But replacing damaged weapons and spent munitions is not simply a question of money. Russia has churned through military equipment on a vast scale. Estimates of the number of armoured vehicles destroyed during the war, for example, range between 8,000 and 16,000, according to a recent report by the Centre for Strategic and International Studies (CSIS), a think-tank. Russia has also lost lots of aircraft, drones and artillery systems.

One solution is to fall back on existing stocks, although many of these are old and in poor repair. Another is to redirect weapons intended for export to the front line. Siemon Wezeman of SIPRI, a Swedish think-tank, reckons Russia’s arms exports plummeted from $50bn in 2021 to $11bn or less last year. He points out that unusual T-90 tanks—perhaps demonstration models, or units originally destined for Algeria—have been spotted on the battlefield in Ukraine.

Russia is also trying to make more weapons. Dmitri Medvedev, deputy chairman of Russia’s security council, recently said the country would produce 1,500 modern tanks in 2023. Officials have also said they want drones to be manufactured en masse in Russia. Some factories are working around the clock. The government is lending lavishly to arms manufacturers, or ordering banks to do so. In January and February production of “finished metal goods” was 20% higher than the year before, according to official statistics.

The problem is that, to manufacture advanced weapons, it needs access to Western-made, high-end “dual-use” components, from engines to microchips, that are hard to obtain because of Western sanctions. Desperately needed parts can always be diverted to their most urgent use. Thus in February the government temporarily stopped accepting applications for biometric passports to save microchips. High-end washing machines are also being imported in large numbers to be stripped of their chips, presumably for use in guided missiles and other military kit. Ukraine’s military intelligence recently reported that every month Russia manages to make around 30 Kh-101s and 20 Kalibrs, its two main types of guided missile, presumably thanks to such ruses.

But the volumes of advanced weaponry produced is nowhere near what Russia needs to replace its depleting stocks. Ukrainian and Western military officials believe that Russia has used most of its stocks of its most accurate guided missiles. Serial numbers found in the wreckage of spent missiles suggest it is now using new ones, made during the war. Insiders say the army is asking for ten times more tanks than Russia’s factories can produce. A lack of software and technical equipment also seems to be preventing Russia’s production of drones from taking off.

What Russia lacks in quality, however, it may partly compensate for in quantity—by gussying up Soviet-era weapons. It is modernising perhaps 90 old tanks a month by equipping them with new electronics and communication systems. It is refurbishing old missiles that are less accurate but difficult to intercept and repurposing nuclear delivery systems to launch them. It is cannibalising civilian planes to repair fighter jets.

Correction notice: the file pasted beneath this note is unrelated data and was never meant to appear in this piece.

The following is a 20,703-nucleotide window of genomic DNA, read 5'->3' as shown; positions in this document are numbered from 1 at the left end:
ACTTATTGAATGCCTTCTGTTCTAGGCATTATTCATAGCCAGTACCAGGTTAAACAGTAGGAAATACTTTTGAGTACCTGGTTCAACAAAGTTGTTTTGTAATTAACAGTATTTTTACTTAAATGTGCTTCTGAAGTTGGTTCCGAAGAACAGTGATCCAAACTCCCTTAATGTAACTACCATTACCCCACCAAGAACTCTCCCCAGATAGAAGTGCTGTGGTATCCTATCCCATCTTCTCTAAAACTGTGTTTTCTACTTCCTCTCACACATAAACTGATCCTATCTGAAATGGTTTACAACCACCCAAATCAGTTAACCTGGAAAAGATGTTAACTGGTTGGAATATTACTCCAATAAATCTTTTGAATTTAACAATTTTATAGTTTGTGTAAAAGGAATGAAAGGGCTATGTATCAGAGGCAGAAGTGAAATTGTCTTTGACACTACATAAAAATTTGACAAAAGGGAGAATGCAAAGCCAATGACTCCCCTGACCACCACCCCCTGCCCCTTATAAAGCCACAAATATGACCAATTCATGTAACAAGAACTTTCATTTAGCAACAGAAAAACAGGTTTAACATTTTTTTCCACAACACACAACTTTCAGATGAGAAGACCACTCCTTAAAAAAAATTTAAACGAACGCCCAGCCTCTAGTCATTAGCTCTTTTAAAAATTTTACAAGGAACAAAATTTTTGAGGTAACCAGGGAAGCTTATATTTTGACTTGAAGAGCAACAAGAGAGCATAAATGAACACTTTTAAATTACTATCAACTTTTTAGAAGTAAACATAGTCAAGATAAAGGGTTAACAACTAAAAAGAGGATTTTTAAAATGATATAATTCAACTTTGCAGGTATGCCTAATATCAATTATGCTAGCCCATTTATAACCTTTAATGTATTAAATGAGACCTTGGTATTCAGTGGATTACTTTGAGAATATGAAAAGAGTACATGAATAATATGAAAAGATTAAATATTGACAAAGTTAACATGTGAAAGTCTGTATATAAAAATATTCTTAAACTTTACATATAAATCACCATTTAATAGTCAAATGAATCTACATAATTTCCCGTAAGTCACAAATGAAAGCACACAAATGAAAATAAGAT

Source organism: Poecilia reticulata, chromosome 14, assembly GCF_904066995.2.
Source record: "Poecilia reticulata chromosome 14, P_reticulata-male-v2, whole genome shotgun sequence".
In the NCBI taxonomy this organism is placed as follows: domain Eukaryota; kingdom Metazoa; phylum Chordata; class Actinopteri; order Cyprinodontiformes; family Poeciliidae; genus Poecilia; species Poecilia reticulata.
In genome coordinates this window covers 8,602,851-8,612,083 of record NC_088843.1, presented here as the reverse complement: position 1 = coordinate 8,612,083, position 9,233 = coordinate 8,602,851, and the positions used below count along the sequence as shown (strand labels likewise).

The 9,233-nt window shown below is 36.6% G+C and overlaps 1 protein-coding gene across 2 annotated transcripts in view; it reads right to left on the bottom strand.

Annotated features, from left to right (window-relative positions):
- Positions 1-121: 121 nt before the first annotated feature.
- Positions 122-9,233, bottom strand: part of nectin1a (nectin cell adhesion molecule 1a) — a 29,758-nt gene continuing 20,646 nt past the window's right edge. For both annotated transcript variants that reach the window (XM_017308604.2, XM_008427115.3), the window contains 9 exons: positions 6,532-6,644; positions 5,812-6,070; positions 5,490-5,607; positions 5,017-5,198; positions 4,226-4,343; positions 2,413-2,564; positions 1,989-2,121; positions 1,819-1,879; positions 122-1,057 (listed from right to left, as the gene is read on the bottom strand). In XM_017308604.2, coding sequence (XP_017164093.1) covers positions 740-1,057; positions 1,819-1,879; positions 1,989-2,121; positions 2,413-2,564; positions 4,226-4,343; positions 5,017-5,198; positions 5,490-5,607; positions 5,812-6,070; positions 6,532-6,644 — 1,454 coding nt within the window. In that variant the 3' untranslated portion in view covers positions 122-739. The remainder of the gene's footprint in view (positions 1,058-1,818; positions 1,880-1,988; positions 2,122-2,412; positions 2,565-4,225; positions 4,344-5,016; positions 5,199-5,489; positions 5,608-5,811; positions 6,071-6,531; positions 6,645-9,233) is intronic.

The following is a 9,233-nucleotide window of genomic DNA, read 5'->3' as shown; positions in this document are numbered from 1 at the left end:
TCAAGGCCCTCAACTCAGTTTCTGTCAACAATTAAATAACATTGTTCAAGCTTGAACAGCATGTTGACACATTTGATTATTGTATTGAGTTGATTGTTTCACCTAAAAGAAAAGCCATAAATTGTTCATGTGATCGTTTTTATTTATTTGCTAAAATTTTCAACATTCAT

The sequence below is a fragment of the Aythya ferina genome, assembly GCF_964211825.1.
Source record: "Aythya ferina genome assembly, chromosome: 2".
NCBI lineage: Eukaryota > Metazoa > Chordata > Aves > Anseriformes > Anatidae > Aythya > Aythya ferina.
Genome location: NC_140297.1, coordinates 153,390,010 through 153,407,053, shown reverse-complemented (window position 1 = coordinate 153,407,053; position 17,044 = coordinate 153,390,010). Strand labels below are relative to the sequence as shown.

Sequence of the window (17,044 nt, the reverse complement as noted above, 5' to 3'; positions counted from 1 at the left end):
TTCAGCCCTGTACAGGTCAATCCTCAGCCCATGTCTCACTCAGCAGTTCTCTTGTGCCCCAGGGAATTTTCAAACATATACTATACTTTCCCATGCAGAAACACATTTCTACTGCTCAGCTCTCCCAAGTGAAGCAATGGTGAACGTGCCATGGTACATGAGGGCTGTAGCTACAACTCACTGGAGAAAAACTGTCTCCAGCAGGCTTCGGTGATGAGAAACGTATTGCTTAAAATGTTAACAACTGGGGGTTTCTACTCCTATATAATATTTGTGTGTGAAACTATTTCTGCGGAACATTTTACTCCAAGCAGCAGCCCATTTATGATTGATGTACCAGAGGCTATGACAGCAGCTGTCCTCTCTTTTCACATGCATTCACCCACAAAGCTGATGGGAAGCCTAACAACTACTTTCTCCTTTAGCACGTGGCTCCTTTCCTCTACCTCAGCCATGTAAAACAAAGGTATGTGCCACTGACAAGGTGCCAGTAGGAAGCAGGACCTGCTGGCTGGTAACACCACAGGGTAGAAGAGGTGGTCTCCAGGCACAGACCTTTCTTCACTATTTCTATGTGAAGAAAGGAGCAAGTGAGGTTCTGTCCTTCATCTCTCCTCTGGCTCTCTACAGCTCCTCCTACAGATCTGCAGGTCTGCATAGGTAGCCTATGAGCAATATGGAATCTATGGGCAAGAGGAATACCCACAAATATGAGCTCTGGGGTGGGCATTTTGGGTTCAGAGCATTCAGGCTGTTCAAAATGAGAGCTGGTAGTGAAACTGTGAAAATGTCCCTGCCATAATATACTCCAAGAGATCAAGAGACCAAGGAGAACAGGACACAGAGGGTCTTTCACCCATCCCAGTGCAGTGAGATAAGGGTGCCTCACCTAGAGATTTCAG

Russia is also getting military supplies from allies. Some artillery shells appear to be arriving from China, via Belarus. Russia is also buying (ostensibly civilian) drones from its eastern neighbour, as well as artillery shells from North Korea. It reportedly also traded 60 Su-35 aircraft with Iran in exchange for several thousand kamikaze drones. In short, the quality of Russian weapons is declining, but it has found ways to avoid running out.

Finding enough people to keep the war effort going is another challenge. Many have been killed in action; many more have emigrated. In the year to December 2022 the number of employed Russians under the age of 35 fell by 1.3m, according to FinExpertiza, an auditor. Shortages of workers are common. In December the central bank said that half of firms surveyed were struggling to find enough staff. There are 2.5 vacancies for every unemployed person, making the Russian labour market twice as tight as America’s. Wages are growing fast. Specialists, such as IT engineers and lawyers, are especially scarce. At a recent meeting of Russia’s entrepreneurs union, the labour shortage was the main topic of conversation.

The labour shortage makes life difficult for military recruiters, too. The army is now sending conscription and mobilisation notices by email, in addition to physical copies, to make it harder for people to pretend they have not seen them. Draftees are not allowed to leave the country. With enough coercion, though, Russia should have no trouble filling its ranks. The country is not about to run out of young men: before the war there were about 17m of them. But more people on the frontline means fewer people in offices and factories. And the more widespread conscription becomes in big cities like Moscow and Saint Petersburg, the greater the chance of popular unrest.

The government’s third economic achievement has been to maintain living standards. Last year it spent an extra 3% of GDP to stimulate the economy. Aside from higher spending on the military, support is coming in the form of economic aid to civilian companies: direct handouts to firms, subsidised loans, joint investments and so on. Spending on the budget category that subsumes many of these items, “national economy”, rose by 20% in 2022, to 4.3trn roubles. Between January and mid-March it increased by another 45% compared with the same period last year. Banks are being asked to give indebted firms breathing room. In 2022 business failures fell to a seven-year low.